You may think that the average 20 something can’t get ahead. Yes you can! Get your debt under control, or have the delayed gratification to not get into debt in the first place. Start with your first paycheque, or starting this week, have two percent taken right out of your account and transferred into investments. There’s no chance you’ll miss that $60 or so. Then, every six months, up it by one percent. Again, you’ll never miss $20 or $30 until you’re saving 10 percent. Every hundred bucks saved is nearly $9,000 when you retire.

But that’s a BIG marshmallow test that only one or two people from a grad class will embrace. If you’re one of those few people, or want to be, read four short chapters in the Money Tools book and you can get really pretty quickly and easily. If not, remember me as you’ll want to email me in a decade when you’re broke and need help.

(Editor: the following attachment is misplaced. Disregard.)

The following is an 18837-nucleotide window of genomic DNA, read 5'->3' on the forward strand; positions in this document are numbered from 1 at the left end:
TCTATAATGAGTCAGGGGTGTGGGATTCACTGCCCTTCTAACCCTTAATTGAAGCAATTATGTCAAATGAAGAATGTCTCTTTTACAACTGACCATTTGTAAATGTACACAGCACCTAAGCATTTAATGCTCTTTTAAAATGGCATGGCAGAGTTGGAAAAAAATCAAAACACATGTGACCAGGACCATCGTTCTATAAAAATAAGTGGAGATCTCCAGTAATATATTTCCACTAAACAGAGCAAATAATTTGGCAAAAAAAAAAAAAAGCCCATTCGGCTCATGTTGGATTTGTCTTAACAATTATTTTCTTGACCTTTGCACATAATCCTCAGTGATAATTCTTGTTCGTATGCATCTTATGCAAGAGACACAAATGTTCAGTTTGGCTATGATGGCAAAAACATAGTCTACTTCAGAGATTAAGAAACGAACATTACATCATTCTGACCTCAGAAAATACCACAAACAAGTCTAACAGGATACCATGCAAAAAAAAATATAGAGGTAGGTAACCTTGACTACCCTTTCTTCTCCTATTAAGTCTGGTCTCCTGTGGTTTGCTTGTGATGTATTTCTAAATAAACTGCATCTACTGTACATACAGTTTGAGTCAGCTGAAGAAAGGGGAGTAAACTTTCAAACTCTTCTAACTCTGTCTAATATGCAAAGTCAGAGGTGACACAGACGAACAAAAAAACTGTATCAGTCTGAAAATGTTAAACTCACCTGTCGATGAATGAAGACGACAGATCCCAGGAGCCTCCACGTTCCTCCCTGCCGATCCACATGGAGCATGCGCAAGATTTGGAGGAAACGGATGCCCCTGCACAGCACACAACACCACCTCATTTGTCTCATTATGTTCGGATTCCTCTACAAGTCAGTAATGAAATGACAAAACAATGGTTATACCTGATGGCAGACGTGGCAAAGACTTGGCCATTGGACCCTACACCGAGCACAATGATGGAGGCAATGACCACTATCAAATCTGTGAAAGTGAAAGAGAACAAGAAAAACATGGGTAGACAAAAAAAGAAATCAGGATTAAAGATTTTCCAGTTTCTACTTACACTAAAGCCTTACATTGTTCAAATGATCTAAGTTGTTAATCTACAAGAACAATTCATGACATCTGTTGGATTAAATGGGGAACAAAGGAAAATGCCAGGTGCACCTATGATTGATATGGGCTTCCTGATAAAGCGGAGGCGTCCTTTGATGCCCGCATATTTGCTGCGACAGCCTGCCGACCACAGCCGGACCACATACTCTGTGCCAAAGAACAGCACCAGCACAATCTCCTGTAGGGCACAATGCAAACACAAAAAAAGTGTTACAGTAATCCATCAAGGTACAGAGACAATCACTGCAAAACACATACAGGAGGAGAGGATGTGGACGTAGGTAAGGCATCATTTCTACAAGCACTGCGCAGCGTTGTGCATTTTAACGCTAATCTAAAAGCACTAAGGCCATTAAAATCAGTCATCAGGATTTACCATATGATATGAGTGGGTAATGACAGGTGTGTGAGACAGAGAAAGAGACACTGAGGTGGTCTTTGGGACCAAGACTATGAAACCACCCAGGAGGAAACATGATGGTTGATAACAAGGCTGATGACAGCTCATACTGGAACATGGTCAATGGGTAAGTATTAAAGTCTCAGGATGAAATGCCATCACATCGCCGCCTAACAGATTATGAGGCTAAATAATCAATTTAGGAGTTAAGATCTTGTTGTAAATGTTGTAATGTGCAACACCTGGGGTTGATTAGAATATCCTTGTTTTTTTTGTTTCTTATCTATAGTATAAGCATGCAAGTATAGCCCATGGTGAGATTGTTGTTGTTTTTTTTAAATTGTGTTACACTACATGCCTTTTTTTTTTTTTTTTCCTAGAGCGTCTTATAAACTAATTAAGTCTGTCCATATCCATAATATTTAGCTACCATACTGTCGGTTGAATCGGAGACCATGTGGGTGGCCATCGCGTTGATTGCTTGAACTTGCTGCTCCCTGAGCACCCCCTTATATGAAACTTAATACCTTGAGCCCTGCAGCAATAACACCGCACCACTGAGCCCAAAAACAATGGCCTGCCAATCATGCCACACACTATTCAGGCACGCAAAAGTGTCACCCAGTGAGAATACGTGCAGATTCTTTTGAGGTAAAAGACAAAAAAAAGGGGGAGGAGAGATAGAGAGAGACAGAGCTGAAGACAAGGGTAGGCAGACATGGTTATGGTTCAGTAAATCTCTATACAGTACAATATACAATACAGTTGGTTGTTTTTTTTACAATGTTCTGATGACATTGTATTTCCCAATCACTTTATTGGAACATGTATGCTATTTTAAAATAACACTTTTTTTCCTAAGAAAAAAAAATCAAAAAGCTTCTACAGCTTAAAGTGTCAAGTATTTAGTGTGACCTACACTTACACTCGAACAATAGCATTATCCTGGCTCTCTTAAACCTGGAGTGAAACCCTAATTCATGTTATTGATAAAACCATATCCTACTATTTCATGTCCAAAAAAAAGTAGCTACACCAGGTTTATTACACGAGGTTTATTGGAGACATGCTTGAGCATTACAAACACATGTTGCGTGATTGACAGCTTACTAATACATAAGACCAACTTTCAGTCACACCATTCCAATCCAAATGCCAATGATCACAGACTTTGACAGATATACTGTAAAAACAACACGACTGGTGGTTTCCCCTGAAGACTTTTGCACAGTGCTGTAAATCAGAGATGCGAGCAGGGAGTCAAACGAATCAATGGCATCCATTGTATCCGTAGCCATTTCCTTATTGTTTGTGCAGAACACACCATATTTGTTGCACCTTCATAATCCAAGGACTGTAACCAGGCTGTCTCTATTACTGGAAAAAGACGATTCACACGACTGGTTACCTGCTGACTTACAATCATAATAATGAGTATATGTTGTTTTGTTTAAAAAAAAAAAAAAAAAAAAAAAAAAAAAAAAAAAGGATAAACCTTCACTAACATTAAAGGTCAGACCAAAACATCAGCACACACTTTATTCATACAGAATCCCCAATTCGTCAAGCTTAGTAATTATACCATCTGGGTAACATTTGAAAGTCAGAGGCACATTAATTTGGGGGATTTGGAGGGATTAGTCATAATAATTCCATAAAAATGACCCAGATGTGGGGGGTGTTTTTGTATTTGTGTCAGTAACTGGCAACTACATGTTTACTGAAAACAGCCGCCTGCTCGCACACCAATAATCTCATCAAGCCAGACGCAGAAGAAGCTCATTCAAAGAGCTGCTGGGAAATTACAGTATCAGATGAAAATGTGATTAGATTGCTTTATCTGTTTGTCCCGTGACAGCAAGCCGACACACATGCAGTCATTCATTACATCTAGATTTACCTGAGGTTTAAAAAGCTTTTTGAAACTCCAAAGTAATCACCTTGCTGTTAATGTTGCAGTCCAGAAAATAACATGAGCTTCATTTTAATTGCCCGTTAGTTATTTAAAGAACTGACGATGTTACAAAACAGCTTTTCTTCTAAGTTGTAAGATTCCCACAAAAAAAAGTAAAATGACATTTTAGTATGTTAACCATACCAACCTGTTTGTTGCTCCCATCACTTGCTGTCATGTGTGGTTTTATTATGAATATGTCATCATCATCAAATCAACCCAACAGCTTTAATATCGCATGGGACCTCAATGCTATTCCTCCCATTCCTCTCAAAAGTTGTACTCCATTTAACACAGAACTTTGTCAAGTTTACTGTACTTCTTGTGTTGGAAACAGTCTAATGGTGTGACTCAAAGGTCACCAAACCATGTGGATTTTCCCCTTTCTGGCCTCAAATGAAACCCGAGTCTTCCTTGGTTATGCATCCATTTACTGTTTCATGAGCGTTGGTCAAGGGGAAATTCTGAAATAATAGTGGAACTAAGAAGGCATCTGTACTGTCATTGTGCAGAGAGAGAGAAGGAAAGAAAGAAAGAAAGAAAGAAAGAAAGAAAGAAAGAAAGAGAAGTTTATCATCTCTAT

The mark you get on your lifetime financial learning isn’t an A to an F. It’s measured in your investment account balance and your debt, and you get a new mark every month for the rest of your life. It might be a mark of minus 30,000 in debt, or a mark of plus $45,000 in investments…

The Huge Payday of Today Savings

Trying to save money for the long-term when you’re in your 20s is kind of like the challenge with climate change. We know we need to, or should, do something, but we’re not really willing to pay a price to do it. Why? Because the payoff is so incredibly far down the road, and most people don’t want to make many today sacrifices in order to achieve it.